Why should a carbon fee be revenue neutral? Oil subsidies are not revenue neutral. Corn and meat subsidies are not revenue neutral. I say we eliminate all subsidies for industries that damage the environment and tax the hell out of carbon and use the revenue to support R&D for zero-carbon energy. (And pass a living wage law so that nobody is poor enough that the tax denies them a decent lifestyle!)
Daniel
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"Anyone who has ever looked into the glazed eyes of a soldier dying on the battlefield will think long and hard before starting a war."
-- Otto von Bismarck

Offline Ah.hell

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Instituting a carbon fee/tax or what not will emmediately make Nuclear more competitive. 

Offline daniel1948

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Instituting a carbon fee/tax or what not will emmediately make Nuclear more competitive. 

It will make all carbon-free systems more competitive. It will even make lower-carbon fossil fuels, such as natural gas, more competitive than higher-carbon fuels, such as coal. And it will incentivize carbon capture, though personally I am skeptical that that could ever be economically practical.
Daniel
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"Anyone who has ever looked into the glazed eyes of a soldier dying on the battlefield will think long and hard before starting a war."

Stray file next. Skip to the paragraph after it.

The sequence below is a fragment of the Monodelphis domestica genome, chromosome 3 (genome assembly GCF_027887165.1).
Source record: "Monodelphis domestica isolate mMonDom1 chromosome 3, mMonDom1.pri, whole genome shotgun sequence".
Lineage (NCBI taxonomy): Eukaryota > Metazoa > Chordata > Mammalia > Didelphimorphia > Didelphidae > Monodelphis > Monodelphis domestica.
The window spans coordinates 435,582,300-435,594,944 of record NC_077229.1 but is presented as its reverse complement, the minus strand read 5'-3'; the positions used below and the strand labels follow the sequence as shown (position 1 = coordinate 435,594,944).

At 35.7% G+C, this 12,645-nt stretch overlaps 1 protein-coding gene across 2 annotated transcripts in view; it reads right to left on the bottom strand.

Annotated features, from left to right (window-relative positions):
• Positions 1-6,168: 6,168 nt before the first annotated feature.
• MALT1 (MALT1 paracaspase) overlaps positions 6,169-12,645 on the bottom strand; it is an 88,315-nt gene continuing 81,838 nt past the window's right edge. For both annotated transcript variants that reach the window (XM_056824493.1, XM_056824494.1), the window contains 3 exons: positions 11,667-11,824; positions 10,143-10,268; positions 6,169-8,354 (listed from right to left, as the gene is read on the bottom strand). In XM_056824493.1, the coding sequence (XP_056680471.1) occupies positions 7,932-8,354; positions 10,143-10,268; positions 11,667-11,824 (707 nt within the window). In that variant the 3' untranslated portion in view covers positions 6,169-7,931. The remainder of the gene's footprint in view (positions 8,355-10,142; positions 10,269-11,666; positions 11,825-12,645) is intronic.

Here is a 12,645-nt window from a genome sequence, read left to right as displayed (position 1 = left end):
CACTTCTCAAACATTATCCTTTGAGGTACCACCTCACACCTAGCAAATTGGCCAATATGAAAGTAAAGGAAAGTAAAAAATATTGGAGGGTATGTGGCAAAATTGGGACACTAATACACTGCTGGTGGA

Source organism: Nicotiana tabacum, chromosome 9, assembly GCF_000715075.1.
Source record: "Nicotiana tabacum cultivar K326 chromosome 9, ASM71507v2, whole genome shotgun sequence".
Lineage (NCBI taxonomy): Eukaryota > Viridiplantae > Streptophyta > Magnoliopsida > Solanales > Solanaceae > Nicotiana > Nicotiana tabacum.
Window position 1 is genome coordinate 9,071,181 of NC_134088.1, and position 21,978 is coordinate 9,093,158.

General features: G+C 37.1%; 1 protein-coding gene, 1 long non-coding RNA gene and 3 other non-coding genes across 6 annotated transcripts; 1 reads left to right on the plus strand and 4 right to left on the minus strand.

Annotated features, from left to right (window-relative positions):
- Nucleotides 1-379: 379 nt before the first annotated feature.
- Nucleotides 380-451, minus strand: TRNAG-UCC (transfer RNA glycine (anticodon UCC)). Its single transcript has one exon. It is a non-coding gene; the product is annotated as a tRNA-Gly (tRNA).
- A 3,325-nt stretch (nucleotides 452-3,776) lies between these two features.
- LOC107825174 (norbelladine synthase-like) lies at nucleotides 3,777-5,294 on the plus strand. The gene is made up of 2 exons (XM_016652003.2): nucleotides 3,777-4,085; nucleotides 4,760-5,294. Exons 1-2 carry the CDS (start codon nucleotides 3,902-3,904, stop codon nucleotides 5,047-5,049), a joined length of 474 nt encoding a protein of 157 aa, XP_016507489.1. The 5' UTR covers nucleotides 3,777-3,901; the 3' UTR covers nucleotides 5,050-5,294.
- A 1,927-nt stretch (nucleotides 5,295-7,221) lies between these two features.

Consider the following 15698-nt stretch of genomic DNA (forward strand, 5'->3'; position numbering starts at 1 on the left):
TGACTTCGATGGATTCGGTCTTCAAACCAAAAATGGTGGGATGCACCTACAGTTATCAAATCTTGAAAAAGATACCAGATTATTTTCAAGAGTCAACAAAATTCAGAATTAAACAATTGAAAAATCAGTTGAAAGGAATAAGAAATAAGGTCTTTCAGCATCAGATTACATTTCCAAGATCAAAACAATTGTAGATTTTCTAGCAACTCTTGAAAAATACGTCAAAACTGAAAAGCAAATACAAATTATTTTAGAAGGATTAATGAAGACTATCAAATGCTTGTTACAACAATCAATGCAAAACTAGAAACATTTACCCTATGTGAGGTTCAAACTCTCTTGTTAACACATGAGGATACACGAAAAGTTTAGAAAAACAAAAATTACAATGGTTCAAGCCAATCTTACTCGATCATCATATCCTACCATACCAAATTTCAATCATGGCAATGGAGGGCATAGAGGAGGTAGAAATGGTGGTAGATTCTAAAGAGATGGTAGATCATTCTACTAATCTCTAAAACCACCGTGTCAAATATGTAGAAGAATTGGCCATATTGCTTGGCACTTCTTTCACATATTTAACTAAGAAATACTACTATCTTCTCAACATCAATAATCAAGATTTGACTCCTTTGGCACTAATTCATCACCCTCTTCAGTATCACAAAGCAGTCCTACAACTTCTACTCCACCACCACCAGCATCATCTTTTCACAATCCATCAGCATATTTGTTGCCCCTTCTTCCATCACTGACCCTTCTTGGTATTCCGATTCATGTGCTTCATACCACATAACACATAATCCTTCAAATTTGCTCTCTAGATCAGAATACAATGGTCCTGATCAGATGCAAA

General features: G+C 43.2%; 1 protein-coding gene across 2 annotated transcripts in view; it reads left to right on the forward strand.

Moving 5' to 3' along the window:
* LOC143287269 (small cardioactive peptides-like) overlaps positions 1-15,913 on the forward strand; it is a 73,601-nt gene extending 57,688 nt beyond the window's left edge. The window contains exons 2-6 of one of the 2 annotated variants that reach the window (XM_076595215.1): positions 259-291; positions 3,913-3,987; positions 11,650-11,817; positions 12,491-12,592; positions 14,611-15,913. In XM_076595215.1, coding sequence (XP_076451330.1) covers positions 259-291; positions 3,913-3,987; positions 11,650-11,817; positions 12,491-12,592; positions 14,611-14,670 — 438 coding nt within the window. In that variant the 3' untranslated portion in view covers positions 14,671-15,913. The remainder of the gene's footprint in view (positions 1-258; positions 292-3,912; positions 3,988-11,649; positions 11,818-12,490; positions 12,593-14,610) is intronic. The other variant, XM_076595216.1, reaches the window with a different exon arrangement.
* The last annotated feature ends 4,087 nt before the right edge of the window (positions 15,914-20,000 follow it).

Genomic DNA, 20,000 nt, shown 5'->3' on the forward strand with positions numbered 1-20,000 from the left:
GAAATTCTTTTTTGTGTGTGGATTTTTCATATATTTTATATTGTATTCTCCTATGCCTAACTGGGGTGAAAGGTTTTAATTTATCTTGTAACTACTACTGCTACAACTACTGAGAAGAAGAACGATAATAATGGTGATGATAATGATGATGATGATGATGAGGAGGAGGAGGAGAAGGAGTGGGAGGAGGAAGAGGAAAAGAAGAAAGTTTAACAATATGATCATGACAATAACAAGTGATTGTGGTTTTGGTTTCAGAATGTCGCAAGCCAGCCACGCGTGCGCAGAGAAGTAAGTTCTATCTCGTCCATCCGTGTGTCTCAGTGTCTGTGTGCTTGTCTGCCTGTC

-- Otto von Bismarck

Offline Ah.hell

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Instituting a carbon fee/tax or what not will emmediately make Nuclear more competitive. 

It will make all carbon-free systems more competitive. It will even make lower-carbon fossil fuels, such as natural gas, more competitive than higher-carbon fuels, such as coal. And it will incentivize carbon capture, though personally I am skeptical that that could ever be economically practical.
That last bit depends on how the fee is applied, it would at least require some sort of kick back for carbon sequestration.  Just applying a tax to carbon emmisions would not really incentivize sequestration.  Well, maybe I'm wrong about that.  I suppose if you are really invested in coal it might incentivize capturing your own carbon emmisions and storing them some how.  Like, you I doubt that would be pursued much. If the fees collect were then allocated to funding carbon sequestration, that might make some schemes economic.